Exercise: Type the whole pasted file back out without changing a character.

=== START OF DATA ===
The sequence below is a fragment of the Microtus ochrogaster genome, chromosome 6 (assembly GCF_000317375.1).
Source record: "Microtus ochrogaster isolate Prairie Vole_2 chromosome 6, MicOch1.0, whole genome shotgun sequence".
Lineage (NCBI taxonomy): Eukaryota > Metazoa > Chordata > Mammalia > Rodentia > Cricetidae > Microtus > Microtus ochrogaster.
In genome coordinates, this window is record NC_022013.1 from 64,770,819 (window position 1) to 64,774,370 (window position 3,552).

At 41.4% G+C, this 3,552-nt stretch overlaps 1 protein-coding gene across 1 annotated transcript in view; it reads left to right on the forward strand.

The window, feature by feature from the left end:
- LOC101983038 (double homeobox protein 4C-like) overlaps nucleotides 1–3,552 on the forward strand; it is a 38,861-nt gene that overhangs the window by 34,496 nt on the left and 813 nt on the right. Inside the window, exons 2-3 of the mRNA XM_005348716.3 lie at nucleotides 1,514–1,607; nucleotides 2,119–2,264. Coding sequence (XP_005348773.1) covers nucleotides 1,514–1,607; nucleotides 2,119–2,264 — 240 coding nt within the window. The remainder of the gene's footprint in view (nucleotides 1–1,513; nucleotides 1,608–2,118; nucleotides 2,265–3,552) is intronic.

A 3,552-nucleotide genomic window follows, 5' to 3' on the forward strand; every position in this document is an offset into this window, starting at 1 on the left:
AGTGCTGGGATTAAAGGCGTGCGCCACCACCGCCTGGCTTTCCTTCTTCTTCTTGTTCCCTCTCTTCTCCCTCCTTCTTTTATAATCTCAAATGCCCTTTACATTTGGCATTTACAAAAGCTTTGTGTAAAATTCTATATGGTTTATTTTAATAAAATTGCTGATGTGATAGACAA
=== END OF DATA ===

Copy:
The sequence below is a fragment of the Microtus ochrogaster genome, chromosome 6 (assembly GCF_000317375.1).
Source record: "Microtus ochrogaster isolate Prairie Vole_2 chromosome 6, MicOch1.0, whole genome shotgun sequence".
Lineage (NCBI taxonomy): Eukaryota > Metazoa > Chordata > Mammalia > Rodentia > Cricetidae > Microtus > Microtus ochrogaster.
In genome coordinates, this window is record NC_022013.1 from 64,770,819 (window position 1) to 64,774,370 (window position 3,552).

At 41.4% G+C, this 3,552-nt stretch overlaps 1 protein-coding gene across 1 annotated transcript in view; it reads left to right on the forward strand.

The window, feature by feature from the left end:
- LOC101983038 (double homeobox protein 4C-like) overlaps nucleotides 1–3,552 on the forward strand; it is a 38,861-nt gene that overhangs the window by 34,496 nt on the left and 813 nt on the right. Inside the window, exons 2-3 of the mRNA XM_005348716.3 lie at nucleotides 1,514–1,607; nucleotides 2,119–2,264. Coding sequence (XP_005348773.1) covers nucleotides 1,514–1,607; nucleotides 2,119–2,264 — 240 coding nt within the window. The remainder of the gene's footprint in view (nucleotides 1–1,513; nucleotides 1,608–2,118; nucleotides 2,265–3,552) is intronic.

A 3,552-nucleotide genomic window follows, 5' to 3' on the forward strand; every position in this document is an offset into this window, starting at 1 on the left:
AGTGCTGGGATTAAAGGCGTGCGCCACCACCGCCTGGCTTTCCTTCTTCTTCTTGTTCCCTCTCTTCTCCCTCCTTCTTTTATAATCTCAAATGCCCTTTACATTTGGCATTTACAAAAGCTTTGTGTAAAATTCTATATGGTTTATTTTAATAAAATTGCTGATGTGATAGACAA